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|Table 5. Multivariate calibration of PLSmodel for the prediction of radical scavenging activity in PSO.|
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|Figure 5. PLS calibration model (a) and residual factor (b) for prediction of radical scavenging activity in PSO. The x-axis showed the actual radical scavenging activity in PSO; the y-axis showed the calculated radical scavenging activity of PSO.|
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FTIR spectra combined with chemometrics techniques are effective means for the classification of PSO from different origins and for the prediction of antioxidant activities. PCA and CA were successfully applied for the classification of PSOs from different origins as indicated by clear separation among the evaluated samples. In addition, PLS regression was also accurate and precise for predicting the antioxidant activities as indicated by a high coefficient of determination (R2) and low errors. The developed method is considered a green analytical technique due to the use of less solvent and with minimum sample preparation; therefore, the method could be considered an alternative method for determining antioxidant activities.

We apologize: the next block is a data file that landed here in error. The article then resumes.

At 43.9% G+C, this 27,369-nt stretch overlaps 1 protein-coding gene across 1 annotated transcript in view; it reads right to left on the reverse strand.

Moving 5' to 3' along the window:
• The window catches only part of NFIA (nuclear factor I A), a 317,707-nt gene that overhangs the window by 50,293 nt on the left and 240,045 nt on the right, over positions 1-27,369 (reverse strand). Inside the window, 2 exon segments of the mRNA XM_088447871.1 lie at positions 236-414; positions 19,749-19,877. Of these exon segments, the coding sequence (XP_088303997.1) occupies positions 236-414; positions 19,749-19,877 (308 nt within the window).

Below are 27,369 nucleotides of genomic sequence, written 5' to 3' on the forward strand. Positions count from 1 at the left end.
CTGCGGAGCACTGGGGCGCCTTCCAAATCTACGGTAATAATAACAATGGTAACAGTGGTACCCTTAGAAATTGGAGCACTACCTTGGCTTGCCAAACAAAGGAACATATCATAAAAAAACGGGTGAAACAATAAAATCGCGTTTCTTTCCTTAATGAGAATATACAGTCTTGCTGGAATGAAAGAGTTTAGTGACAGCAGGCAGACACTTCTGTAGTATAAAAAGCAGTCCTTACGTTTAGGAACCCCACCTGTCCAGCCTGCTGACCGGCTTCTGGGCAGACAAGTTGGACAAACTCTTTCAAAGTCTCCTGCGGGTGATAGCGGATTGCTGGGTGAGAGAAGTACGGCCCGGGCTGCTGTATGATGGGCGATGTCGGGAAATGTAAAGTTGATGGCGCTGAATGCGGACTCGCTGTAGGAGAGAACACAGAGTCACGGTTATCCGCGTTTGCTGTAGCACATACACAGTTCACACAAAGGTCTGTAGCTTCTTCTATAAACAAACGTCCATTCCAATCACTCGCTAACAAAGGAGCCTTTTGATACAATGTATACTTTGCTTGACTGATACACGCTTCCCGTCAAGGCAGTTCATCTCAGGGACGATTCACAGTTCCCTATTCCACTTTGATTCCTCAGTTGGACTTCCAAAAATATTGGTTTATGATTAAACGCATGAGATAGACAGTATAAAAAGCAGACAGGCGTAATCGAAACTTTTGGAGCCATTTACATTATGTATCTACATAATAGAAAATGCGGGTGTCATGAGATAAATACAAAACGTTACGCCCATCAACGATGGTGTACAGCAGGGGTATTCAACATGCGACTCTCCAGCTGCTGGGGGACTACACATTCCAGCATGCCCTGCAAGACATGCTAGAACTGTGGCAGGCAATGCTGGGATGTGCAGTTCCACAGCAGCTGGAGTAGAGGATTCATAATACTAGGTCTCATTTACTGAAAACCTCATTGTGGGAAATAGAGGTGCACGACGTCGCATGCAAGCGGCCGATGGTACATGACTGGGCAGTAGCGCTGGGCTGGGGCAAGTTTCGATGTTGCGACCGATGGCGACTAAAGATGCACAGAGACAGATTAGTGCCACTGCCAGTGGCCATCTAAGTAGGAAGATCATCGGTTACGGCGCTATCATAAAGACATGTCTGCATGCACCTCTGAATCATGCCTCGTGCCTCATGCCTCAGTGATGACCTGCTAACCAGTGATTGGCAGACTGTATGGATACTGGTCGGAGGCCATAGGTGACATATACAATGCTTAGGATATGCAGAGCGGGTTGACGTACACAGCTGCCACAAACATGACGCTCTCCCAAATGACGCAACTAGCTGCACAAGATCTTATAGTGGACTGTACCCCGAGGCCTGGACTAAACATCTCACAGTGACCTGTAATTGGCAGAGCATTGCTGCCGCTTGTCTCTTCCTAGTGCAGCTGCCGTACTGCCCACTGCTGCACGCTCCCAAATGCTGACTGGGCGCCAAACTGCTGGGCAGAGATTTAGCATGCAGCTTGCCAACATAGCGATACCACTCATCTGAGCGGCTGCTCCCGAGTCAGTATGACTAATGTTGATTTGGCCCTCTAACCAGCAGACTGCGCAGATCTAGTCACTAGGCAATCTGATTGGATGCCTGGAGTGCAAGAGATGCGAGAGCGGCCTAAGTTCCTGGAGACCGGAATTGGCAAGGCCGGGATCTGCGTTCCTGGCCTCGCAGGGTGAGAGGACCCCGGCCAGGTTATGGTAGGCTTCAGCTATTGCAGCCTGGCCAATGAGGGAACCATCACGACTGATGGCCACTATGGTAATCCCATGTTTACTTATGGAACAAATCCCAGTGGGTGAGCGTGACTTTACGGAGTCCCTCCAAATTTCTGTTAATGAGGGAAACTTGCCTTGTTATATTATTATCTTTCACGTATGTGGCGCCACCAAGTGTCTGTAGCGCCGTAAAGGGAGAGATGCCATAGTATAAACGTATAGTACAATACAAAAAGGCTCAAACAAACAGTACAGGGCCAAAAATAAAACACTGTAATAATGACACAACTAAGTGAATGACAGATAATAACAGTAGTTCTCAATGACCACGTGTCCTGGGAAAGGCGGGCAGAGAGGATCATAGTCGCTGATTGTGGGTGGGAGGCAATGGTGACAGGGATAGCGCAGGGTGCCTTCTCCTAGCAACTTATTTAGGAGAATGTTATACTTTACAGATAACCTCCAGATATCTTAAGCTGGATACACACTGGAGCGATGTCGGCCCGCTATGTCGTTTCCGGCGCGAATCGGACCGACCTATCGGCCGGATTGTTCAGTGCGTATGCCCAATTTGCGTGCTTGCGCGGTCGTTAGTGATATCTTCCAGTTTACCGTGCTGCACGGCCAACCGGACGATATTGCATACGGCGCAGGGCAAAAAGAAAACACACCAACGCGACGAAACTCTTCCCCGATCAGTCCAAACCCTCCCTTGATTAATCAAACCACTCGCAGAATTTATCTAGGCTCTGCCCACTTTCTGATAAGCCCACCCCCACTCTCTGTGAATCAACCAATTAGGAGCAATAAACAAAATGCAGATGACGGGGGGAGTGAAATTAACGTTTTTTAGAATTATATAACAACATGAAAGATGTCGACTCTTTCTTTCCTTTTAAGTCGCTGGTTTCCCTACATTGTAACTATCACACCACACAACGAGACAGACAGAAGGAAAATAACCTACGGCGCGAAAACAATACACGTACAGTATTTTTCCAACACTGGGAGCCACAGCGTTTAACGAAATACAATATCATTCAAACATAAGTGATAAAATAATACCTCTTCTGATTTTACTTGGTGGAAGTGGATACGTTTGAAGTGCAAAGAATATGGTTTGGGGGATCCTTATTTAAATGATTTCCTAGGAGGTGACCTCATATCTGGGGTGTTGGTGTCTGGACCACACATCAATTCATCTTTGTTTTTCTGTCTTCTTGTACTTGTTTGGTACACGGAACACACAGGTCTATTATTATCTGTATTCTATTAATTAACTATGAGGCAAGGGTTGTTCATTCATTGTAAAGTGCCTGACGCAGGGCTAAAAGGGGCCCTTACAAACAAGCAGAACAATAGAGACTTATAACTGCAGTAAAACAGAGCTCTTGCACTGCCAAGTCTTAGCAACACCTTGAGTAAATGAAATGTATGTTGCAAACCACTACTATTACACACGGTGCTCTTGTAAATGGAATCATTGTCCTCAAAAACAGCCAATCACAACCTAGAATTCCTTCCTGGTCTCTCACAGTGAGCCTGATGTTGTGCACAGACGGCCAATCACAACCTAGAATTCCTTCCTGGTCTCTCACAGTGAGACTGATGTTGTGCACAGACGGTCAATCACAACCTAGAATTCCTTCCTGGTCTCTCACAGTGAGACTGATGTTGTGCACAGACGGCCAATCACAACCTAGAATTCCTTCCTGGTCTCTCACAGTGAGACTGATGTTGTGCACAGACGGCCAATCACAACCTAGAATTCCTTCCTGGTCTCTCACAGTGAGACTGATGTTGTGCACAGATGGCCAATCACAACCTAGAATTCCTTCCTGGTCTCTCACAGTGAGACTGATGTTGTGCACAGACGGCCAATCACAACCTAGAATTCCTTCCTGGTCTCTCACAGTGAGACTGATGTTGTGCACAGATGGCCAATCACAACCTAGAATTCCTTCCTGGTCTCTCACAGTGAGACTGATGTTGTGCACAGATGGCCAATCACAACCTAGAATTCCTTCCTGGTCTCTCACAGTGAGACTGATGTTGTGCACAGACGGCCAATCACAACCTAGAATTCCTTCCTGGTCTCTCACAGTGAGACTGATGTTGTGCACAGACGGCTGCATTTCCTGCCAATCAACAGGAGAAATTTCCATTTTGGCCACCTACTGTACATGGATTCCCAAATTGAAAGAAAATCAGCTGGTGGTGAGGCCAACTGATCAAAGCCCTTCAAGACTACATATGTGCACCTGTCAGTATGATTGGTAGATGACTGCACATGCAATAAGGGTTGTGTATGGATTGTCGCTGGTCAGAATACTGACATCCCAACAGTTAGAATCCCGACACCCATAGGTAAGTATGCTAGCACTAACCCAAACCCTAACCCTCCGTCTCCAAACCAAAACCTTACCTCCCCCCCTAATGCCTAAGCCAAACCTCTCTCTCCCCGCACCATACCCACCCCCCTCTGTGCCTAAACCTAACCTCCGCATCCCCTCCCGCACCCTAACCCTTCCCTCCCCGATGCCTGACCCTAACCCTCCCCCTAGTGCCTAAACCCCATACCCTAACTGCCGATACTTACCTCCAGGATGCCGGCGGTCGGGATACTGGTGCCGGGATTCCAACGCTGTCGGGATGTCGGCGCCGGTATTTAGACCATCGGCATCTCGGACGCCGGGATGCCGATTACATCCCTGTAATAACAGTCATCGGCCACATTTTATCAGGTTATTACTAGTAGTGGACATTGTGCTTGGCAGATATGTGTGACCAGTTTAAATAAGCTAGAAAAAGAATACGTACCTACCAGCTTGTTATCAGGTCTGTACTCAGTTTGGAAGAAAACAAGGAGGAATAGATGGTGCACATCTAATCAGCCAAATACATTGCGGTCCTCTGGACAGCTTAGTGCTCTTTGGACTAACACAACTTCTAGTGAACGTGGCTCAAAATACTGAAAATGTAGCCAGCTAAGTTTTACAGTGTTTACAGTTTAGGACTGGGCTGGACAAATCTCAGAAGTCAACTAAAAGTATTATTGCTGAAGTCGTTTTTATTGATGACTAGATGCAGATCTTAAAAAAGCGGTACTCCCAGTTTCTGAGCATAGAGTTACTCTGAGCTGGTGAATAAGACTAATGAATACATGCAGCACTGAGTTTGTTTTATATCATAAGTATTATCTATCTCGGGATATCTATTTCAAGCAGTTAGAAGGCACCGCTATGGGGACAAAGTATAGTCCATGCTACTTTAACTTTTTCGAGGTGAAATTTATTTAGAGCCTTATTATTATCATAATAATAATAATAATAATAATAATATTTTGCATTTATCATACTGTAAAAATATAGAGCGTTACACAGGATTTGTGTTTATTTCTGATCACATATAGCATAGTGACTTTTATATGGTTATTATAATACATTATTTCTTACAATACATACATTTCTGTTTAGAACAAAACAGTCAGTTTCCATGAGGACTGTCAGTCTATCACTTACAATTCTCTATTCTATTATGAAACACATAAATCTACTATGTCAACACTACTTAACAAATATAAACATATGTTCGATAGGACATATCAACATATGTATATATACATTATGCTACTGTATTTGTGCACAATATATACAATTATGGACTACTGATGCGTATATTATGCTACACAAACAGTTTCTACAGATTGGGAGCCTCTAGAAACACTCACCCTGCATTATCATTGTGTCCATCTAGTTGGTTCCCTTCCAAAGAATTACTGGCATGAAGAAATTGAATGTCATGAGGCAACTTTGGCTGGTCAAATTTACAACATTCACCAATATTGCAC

The authors acknowledge the Ministry of Research, Technology and Higher Education, Republic of Indonesia, for financial support during this study through Hibah Penelitian Dasar Unggulan Perguruan Tinggi (PUPT) 2020 with contract number 1761/UN1.DITLIT/DIT-LIT/LT/2020.
All authors made substantial contributions to conception and design, acquisition of data, or analysis and interpretation of data; took part in drafting the article or revising it critically for important intellectual content; agreed to submit to the current journal; gave final approval of the version to be published; and agree to be accountable for all aspects of the work. All the authors are eligible to be an author as per the international committee of medical journal editors (ICMJE) requirements/guidelines.
CONFLICTS OF INTEREST
The authors report no financial or any other conflicts of interest in this work.
This study does not involve experiments on animals or human subjects.
This journal remains neutral with regard to jurisdictional claims in published institutional affiliation.